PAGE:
Korea: Merchandise exports fall in June on base effect and amid trade war fears
July 1, 2018
In June, merchandise exports fell 0.1% compared to the same month last year, totaling USD 51.2 billion. This represented a contrast to the 13.5% increase in May and the second annual decrease in 2018. The fall in June was primarily due to a base effect and 1.5 fewer working days compared to the same month in 2017. Export categories that observed notable growth in June were semiconductors, petrochemicals, petroleum products, computers and peripheral devices, general machinery, auto parts and textiles. Semiconductor exports, for example, hit a record monthly high of USD 11.2 billion. Merchandise imports, meanwhile, grew 10.7% in June (May: +12.6% year-on-year) due to significantly more purchases of crude oil, computer storage devices and liquified natural gas from abroad, reaching USD 44.9 billion. Crude oil imports climbed 68.2% to reach USD 7.3 billion in June due to higher oil prices.
The merchandise trade surplus slipped to USD 6.3 billion in June from USD 6.7 billion in May (June 2017: USD 10.7 billion). The 12-month trailing surplus amounted to USD 83.9 billion in June compared to USD 88.3 billion in May.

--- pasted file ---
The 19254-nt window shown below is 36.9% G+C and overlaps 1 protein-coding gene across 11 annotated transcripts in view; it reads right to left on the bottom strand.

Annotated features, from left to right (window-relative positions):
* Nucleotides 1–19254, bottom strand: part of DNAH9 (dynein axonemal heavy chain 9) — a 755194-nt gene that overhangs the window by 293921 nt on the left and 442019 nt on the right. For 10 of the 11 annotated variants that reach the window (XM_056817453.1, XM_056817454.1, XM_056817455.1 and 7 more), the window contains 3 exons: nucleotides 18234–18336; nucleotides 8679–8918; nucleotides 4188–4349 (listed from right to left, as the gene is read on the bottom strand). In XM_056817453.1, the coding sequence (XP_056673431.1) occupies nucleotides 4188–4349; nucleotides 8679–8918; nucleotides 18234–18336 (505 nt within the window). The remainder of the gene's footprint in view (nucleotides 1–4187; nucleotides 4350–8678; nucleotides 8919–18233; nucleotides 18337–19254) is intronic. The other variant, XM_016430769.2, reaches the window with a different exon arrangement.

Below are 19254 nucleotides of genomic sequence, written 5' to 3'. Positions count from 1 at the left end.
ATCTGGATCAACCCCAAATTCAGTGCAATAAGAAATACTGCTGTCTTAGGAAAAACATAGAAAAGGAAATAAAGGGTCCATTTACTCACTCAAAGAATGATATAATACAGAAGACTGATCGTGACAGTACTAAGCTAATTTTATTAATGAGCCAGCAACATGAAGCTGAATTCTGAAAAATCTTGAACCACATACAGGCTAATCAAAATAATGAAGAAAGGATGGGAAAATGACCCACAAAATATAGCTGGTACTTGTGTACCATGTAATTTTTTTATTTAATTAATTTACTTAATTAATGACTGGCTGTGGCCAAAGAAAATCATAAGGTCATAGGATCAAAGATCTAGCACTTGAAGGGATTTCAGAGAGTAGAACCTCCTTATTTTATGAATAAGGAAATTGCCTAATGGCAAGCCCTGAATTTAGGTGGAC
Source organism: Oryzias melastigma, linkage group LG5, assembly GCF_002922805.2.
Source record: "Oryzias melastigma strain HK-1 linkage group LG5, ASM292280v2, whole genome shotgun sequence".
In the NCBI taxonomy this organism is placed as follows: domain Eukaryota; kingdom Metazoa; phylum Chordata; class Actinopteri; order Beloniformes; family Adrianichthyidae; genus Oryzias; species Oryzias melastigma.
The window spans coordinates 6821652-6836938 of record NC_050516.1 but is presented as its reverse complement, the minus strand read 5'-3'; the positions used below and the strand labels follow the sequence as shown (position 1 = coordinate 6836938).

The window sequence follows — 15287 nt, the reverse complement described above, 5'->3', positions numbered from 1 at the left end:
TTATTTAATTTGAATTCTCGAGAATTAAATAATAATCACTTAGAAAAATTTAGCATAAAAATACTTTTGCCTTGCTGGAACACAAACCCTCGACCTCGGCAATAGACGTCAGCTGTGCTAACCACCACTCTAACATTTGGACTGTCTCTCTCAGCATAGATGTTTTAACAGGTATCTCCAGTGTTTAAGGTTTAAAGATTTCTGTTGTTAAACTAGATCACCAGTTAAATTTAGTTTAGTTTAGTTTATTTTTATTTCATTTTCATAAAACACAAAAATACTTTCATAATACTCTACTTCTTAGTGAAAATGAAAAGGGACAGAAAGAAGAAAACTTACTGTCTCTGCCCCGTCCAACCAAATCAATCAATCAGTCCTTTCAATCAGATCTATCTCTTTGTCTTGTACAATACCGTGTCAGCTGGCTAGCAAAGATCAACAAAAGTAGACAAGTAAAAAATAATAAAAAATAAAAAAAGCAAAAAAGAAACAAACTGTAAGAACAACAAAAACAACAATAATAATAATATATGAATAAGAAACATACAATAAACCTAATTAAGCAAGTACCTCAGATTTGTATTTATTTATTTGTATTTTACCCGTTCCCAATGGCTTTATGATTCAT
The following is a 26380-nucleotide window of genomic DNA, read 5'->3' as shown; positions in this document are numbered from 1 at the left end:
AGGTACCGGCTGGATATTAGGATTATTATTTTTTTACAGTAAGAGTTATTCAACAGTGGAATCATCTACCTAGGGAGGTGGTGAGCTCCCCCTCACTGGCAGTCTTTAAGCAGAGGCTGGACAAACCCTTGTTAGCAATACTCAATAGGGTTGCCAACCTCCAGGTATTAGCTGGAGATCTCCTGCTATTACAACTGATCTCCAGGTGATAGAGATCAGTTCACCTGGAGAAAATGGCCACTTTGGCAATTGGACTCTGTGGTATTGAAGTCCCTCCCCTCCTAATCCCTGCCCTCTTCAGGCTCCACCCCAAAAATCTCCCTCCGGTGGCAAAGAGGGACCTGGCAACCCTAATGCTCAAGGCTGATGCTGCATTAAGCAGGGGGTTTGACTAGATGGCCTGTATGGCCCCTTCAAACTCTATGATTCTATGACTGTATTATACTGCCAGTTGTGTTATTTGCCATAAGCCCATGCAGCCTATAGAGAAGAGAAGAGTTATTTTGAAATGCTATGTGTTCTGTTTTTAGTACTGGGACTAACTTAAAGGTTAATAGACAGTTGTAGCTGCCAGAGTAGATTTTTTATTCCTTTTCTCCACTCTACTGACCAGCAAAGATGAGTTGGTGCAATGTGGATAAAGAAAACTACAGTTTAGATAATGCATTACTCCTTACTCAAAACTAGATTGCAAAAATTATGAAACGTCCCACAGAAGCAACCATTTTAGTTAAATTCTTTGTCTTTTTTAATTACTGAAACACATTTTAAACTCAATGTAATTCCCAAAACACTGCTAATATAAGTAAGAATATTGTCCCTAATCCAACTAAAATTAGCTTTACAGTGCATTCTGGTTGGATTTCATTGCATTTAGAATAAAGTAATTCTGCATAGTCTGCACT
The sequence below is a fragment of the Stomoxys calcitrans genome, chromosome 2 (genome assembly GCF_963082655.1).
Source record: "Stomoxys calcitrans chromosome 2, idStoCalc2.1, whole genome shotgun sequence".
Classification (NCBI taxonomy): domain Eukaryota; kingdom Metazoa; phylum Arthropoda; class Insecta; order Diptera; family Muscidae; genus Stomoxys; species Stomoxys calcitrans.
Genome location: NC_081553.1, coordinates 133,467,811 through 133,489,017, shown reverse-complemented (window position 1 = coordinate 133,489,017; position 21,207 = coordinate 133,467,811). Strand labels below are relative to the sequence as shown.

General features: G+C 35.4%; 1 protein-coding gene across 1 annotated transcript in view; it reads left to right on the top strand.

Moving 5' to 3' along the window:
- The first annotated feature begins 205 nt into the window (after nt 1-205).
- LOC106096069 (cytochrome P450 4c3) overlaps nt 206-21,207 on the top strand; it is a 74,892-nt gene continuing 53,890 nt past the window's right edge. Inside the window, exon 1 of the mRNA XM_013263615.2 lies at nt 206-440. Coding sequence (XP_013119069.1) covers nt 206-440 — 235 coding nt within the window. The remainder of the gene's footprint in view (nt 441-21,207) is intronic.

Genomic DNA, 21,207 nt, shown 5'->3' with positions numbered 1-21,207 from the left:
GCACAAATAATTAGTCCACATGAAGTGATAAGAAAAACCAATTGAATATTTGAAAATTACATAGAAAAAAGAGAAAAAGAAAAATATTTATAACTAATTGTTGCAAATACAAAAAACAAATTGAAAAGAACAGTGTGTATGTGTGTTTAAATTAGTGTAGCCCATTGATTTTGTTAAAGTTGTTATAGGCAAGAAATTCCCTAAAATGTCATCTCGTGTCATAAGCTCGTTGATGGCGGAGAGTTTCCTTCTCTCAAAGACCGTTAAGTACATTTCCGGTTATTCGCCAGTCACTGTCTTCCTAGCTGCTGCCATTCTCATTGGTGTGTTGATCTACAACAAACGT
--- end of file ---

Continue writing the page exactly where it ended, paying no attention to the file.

On balance, there is reason to be cautiously optimistic about the external sector for the rest of this year. A thaw in relations between the governments of China and Korea should lead to an uptick in Chinese tourist arrivals in Korea. Furthermore, a growing global economy should support demand for key Korean merchandise exports, particularly semiconductors. However, as the Minister of Trade, Industry and Energy noted on 1 July, downside risks include more restrictive trade policies abroad. For example, although Korea and the U.S. agreed in principle to a revised free trade agreement in March, Korea’s external sector could be hit by growing trade tensions between the U.S. and China. Moreover, an expected decision later this year from the U.S. on whether to unilaterally impose tariffs on automobile imports from around the world could result in pain for Korean exporters if it does not go their way.
Author: Edward Gardner, Economist